June 16, an historic day in Salt Lake’s Olympic history, could hold the keys this year to its Olympic future.
It was on that day in 1995 that the Utah destination was awarded the 2002 Olympic and Paralympic Winter Games. This year, June 16 will be the second of two days of in-person meetings between the Salt Lake City-Utah Committee for the Games and International Olympic Committee over the prospect of hosting the Games again in 2030.
“It’s an opportunity for us to continue the conversation with the IOC,” Board Chair Catherine Raney-Norman said. “It’s a continuous dialogue that we have with them. We had the technical team here in town and they gave us some really good suggestions on our current plan, and I think we’re going to continue to expand upon that and look at ways at how we can further the Olympic and Paralympic movement together.”
The strategic board meeting at Vivint Arena was the start of a busy month for the bid group. It will meet with the International Paralympic Committee on June 13, have meetings with various international federations June 14 before two days with the IOC, then two days of Olympic celebrations in and around the Salt Lake region June 17–18. The group will also be attending a series of meetings with USOPC and National Governing Bodies from June 22–25.
“This is the intense part of the bid process,” President and Chief Executive Officer Fraser Bullock said Thursday, adding “I feel very comfortable with where we are today.”
The visit to Lausanne will include Bullock, Norman, Bid Lead Darren Hughes, Nubia Peña, the director of the Utah Division of Multicultural Affairs and Olympic legend Lindsey Vonn. Two prior attempts to visit the IOC in the past months were cancelled because of COVID-related conditions.
“I think it’s huge for us to be able to finally meet with them in person,” Raney Norman said. “It was a sigh of relief when we got to meet with (the technical team) here a couple weeks ago because you miss that personal interaction. I think one of the things that I was so happy for them to see when they were here in Salt Lake was the authenticity of our love for the movement. We talk about it all the time, but they got to feel that and recognize that it’s genuine and it’s real. I hope that when we look forward to this trip to Lausanne they get that same reflection.”
Colin Hilton, president and chief executive officer of the Utah Olympic Legacy Foundation, also presented about the group’s welcoming about 50 Ukrainian athletes, coaches and family members beginning this month to provide a safe haven and training opportunities after the invasion by Russia, saying “It puts a little extra special feeling on what we’re doing here in Utah.”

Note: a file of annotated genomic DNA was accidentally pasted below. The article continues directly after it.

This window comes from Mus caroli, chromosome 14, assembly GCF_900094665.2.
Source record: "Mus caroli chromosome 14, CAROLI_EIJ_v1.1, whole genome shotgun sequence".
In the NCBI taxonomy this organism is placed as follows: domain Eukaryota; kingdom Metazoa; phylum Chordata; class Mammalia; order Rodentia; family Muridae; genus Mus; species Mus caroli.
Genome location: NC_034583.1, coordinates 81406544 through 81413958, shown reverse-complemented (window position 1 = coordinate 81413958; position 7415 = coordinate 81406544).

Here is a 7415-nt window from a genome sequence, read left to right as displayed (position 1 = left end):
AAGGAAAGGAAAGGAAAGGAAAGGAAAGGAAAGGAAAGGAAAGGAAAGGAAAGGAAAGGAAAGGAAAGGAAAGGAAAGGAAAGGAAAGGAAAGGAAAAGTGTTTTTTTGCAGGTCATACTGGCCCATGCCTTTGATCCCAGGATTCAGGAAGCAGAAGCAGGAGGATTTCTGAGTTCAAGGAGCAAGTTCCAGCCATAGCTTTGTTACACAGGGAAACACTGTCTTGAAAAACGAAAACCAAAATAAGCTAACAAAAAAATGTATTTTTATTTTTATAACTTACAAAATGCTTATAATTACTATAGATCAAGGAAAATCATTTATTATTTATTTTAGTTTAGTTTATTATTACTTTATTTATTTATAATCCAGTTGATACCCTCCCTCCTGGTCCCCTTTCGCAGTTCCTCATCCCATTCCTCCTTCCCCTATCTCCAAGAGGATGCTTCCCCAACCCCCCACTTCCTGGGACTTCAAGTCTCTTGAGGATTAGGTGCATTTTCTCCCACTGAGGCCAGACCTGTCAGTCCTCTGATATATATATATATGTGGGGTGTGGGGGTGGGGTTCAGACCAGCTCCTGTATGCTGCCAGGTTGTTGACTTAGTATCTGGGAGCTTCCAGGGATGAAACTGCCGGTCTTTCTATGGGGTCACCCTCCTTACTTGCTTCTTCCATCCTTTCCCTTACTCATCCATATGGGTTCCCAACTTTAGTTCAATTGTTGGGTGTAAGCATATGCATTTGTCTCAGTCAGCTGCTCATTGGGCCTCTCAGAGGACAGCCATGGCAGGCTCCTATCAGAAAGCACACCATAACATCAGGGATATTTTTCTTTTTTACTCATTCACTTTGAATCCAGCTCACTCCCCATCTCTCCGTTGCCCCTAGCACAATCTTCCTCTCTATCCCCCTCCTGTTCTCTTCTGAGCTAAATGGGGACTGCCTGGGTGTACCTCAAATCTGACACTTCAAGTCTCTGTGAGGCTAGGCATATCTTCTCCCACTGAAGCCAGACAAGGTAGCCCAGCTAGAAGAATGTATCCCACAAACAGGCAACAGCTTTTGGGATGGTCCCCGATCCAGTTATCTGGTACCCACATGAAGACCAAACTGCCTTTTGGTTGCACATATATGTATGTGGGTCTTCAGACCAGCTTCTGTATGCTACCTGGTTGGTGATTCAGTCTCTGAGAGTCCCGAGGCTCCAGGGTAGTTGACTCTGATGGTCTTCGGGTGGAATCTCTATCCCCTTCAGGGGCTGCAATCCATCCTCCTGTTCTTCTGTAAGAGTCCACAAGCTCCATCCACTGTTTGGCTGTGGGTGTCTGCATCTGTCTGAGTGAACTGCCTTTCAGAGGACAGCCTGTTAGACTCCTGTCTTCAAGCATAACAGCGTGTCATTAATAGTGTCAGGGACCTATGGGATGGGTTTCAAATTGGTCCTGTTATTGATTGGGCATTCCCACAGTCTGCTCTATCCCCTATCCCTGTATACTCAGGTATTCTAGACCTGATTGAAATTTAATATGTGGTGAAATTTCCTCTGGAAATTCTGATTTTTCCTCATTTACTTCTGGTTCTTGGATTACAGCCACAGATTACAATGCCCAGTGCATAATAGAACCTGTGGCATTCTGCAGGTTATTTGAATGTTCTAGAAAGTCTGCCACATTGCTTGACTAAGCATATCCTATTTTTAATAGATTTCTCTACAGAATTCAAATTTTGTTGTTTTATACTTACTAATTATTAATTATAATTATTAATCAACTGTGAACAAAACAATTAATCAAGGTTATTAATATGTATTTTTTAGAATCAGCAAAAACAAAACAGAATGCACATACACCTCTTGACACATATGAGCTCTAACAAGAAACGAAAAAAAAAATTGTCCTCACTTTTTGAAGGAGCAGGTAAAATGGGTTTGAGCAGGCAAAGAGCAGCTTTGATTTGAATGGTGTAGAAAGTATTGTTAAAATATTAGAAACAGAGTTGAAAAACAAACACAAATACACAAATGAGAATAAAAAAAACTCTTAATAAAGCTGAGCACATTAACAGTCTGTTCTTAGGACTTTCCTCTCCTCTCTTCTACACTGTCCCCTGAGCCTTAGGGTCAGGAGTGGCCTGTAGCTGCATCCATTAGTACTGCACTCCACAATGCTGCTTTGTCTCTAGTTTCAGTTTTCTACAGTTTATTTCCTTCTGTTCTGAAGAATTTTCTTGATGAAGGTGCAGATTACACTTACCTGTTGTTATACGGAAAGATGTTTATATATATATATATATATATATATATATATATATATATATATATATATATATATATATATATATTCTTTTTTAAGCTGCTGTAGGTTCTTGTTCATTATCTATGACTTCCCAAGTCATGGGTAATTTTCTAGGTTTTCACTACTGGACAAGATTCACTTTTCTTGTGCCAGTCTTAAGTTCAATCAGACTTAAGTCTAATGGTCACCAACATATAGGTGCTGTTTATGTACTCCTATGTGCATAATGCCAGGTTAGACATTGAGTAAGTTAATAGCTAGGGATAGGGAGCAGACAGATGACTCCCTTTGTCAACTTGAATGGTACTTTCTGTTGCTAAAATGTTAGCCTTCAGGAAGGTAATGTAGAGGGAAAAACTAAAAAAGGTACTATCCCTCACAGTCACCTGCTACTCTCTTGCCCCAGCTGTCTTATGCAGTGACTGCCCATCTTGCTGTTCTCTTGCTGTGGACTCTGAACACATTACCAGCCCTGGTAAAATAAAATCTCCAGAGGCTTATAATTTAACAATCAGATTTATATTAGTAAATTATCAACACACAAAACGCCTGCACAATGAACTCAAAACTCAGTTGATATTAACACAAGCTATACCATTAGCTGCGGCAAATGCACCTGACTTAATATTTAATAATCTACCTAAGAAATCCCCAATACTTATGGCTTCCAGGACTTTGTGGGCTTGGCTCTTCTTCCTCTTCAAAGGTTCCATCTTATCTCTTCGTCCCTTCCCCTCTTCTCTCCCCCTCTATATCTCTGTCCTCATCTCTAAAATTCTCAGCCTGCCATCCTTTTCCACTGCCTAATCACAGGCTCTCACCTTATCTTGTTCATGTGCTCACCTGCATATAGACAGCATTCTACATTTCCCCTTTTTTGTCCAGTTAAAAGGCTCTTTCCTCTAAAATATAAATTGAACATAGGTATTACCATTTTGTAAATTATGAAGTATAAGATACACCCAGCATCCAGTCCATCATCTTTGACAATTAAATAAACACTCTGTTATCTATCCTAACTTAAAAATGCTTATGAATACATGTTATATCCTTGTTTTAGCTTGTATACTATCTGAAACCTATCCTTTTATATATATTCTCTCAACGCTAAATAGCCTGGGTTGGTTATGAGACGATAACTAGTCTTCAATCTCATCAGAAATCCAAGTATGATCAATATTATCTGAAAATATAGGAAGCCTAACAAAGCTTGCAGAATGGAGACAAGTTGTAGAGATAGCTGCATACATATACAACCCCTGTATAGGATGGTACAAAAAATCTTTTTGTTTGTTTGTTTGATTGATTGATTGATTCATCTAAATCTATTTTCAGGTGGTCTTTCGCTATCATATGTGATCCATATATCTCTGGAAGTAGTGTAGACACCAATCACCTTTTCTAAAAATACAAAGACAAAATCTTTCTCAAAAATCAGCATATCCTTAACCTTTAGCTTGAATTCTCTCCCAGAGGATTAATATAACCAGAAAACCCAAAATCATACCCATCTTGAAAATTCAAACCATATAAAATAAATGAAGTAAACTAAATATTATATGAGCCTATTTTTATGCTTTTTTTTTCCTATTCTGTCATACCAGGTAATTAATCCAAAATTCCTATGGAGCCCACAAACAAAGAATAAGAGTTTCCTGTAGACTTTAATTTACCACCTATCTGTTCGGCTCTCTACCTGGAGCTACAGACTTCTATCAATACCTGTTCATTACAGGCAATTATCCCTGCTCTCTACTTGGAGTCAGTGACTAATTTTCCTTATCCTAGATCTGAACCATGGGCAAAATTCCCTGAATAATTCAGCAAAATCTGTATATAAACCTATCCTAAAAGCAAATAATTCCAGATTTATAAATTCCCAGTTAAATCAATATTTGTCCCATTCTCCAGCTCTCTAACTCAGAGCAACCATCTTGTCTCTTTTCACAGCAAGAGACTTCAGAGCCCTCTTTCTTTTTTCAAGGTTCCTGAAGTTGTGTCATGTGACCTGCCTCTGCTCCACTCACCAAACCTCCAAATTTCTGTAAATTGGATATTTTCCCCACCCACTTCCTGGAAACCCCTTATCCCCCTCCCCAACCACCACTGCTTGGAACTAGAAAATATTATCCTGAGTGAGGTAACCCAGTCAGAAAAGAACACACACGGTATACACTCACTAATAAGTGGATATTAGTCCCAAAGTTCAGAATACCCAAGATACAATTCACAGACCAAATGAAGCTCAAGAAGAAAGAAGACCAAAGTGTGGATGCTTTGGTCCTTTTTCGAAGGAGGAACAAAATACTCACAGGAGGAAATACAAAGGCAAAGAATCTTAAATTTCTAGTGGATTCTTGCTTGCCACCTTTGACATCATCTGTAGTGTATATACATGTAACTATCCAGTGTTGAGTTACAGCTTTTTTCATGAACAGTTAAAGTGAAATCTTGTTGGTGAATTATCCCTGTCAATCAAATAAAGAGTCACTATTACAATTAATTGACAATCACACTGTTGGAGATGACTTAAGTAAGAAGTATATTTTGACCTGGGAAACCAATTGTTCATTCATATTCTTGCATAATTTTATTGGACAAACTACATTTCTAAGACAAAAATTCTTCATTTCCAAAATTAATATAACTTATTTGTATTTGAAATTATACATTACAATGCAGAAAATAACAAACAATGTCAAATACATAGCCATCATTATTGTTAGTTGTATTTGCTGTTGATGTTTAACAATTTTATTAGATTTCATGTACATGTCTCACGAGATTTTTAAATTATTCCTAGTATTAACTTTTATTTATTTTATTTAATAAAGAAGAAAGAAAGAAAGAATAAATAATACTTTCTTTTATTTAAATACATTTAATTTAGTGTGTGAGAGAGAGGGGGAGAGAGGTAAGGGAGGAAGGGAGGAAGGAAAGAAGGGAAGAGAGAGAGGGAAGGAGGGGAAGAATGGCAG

An IOC decision on targeted dialogue with a city to host the 2030 Olympic and Paralympic Winter Games will be made in December as IOC technical advisers have visited the three favorites — Salt Lake City, Sapporo and Vancouver. It is possible the IOC could enter targeted dialogue with two prospective hosts akin to when Paris was awarded the 2024 Summer Games and Los Angeles the 2028 Games.
Bullock said the Salt Lake budget projects to be $2.2 billion (in 2030 dollars) with a $200 million contingency fund as well as a $300 million sport legacy endowment fund to continue the Utah Olympic Legacy Foundation’s work. The strategic board also heard from United States Olympic and Paralympic Committee Chief Executive Officer Sarah Hirshland via Zoom, saying the “partnership is as strong as could possibly be,” between the SLC bid group and the USOPC.
One of the main obstacles among observers for a 2030 Salt Lake Games would be the quick turnaround after the 2028 Summer Games in Los Angeles. All contracts that the bid group have signed are for 2030 and 2034, should the IOC ask Salt Lake to wait four extra years to host again. “Geopolitically, it’s hard for the IOC to award back-to-back Games in the U.S., for ’28 and for ’30,” Bullock said. “We know that that’s hard. But we also recognize there are opportunities through back-to-back Games, through collaborations. We’re continuing to work through those issues and present our case.”
With another nod to history, a two-year turnaround would be short but not unfamiliar to Salt Lake; when it hosted in 2002, it was six years after Atlanta hosted the 1996 Summer Games.